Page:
Home > announcements, housing, leisure, newspaper stories > Your 1950s council house could be the model for an exciting new project at Beamish Museum

Your 1950s council house could be the model for an exciting new project at Beamish Museum

Any one who has been to Beamish museum will be familiar with the 1900s pit village, the pre-World War I town, and the 1940s farm.

These, among other attractions, are as close as you’ll get to stepping back into the North East’s past.

Now, Beamish is planning an exciting addition to its unique “living history” experience – a 1950s town.

The museum is inviting people to nominate their 1950s semi-detached house and see it replicated at Beamish.

As part of the opening celebrations, you’ll even get the chance to enjoy a short stay in the completed home.

Beamish needs your help to decide which style of semi-detached house should be replicated in its ambitious plans for a new 1950s Town.

If you live, or used to live, in a semi-detached house in the North East, built between 1950 and 1959 and originally constructed as social housing (although not necessarily still social housing) then you can nominate it to be replicated at Beamish. (You might even want to have a chat with your neighbour to get them involved).

Oakridge Road

The house which will be included in the final plan is set to be decided by a public vote between March 27 and 30, 2015.

Richard Evans, Beamish’s Director, said: “Our 1950s Town will tell the stories of the North East’s communities during an important decade of change. What better way to do this than by recreating the real homes of real people, to be shared with more than half a million visitors each year?”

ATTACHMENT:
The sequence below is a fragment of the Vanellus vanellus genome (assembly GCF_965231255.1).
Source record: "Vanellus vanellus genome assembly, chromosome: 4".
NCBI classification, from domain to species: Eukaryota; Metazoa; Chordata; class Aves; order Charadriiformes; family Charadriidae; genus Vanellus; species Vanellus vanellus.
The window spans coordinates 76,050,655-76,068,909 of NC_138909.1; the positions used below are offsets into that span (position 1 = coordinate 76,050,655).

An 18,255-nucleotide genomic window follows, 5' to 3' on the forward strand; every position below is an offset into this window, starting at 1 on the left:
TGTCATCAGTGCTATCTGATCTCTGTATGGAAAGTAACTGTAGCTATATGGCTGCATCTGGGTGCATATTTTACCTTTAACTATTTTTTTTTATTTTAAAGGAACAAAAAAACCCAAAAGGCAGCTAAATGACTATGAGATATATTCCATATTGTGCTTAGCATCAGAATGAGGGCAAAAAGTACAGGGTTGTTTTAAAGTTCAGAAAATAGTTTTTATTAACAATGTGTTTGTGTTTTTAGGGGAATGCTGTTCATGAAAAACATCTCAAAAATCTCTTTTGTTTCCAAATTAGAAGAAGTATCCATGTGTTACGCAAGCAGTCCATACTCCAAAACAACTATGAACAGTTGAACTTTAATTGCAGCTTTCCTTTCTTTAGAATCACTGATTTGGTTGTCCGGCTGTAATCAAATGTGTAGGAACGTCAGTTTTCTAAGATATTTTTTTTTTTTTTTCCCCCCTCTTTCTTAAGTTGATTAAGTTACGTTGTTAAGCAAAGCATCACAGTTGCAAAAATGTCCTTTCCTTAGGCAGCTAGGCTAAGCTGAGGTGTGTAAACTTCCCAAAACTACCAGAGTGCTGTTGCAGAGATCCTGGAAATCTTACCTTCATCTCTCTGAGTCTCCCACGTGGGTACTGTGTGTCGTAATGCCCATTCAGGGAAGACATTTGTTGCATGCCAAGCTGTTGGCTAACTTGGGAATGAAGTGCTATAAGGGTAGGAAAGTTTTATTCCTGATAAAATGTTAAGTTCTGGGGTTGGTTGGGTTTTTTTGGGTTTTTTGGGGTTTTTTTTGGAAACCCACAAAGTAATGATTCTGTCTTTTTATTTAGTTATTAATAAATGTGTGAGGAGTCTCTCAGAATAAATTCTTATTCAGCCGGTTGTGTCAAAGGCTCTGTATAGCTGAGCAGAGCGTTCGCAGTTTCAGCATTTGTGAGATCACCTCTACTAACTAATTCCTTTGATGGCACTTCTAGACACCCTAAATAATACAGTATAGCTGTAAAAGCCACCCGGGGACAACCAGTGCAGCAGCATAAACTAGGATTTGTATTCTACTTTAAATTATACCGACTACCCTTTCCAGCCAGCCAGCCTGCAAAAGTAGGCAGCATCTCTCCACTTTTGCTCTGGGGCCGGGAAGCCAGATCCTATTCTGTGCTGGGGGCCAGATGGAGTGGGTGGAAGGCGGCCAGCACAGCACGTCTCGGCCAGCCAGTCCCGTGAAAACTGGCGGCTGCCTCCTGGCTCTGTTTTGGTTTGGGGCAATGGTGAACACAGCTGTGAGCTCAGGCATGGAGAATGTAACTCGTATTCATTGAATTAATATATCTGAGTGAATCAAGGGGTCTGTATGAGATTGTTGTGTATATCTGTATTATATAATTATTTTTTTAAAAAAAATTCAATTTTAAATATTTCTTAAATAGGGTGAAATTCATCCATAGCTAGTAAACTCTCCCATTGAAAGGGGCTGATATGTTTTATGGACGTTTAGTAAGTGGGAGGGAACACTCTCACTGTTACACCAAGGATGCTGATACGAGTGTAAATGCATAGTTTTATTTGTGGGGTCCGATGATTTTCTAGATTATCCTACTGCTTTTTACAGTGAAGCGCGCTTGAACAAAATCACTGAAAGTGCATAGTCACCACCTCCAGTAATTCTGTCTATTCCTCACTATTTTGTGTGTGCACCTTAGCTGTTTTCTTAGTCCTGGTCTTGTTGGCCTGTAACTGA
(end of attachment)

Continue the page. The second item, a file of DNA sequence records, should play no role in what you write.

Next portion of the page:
Post-war Britain was a time of great change. The construction of new social housing estates in the 1950s was a big part of this change, as town planners tried to build better homes for ordinary people.

If your house is chosen for inclusion in the project, Beamish would like to work with you to explore the history of your home and the impact of the 1950s within your community.

The opening of new council houses, Newbottle, Tyne and Wear, in May 1953
The opening of new council houses, Newbottle, Tyne and Wear, in May 1953

The 1950s Town is set to include, in addition to houses, a parade of shops, police house, cafe, cinema and recreation area.

Aged Miners’ Homes will be a centre for people living with dementia and their families and carers, and a 1950s trolleybus system and restored buses will transport visitors.

  • If you’d like to nominate a 1950s semi, complete the online form at http://www.beamish.org.uk. Alternatively, you can send the museum a one-minute video clip, via a YouTube or Facebook link, explaining why you would like your house to be replicated. Closing date for entries is 9am on March 5, 2015. Full terms and conditions can be found on the Beamish website.

Beamish staff will be visiting communities across the North East to share information about the exciting project and encourage people to make nominations.

Go along and find out more at:

  • Sunderland Bridges shopping centre, Saturday, January 24
  • Grainger Market, Newcastle, Saturday, January 31
  • Durham market place, Saturday, February 7
  • King Street, South Shields, Saturday, February 14;
  • Tynemouth Market, Sunday February 22.
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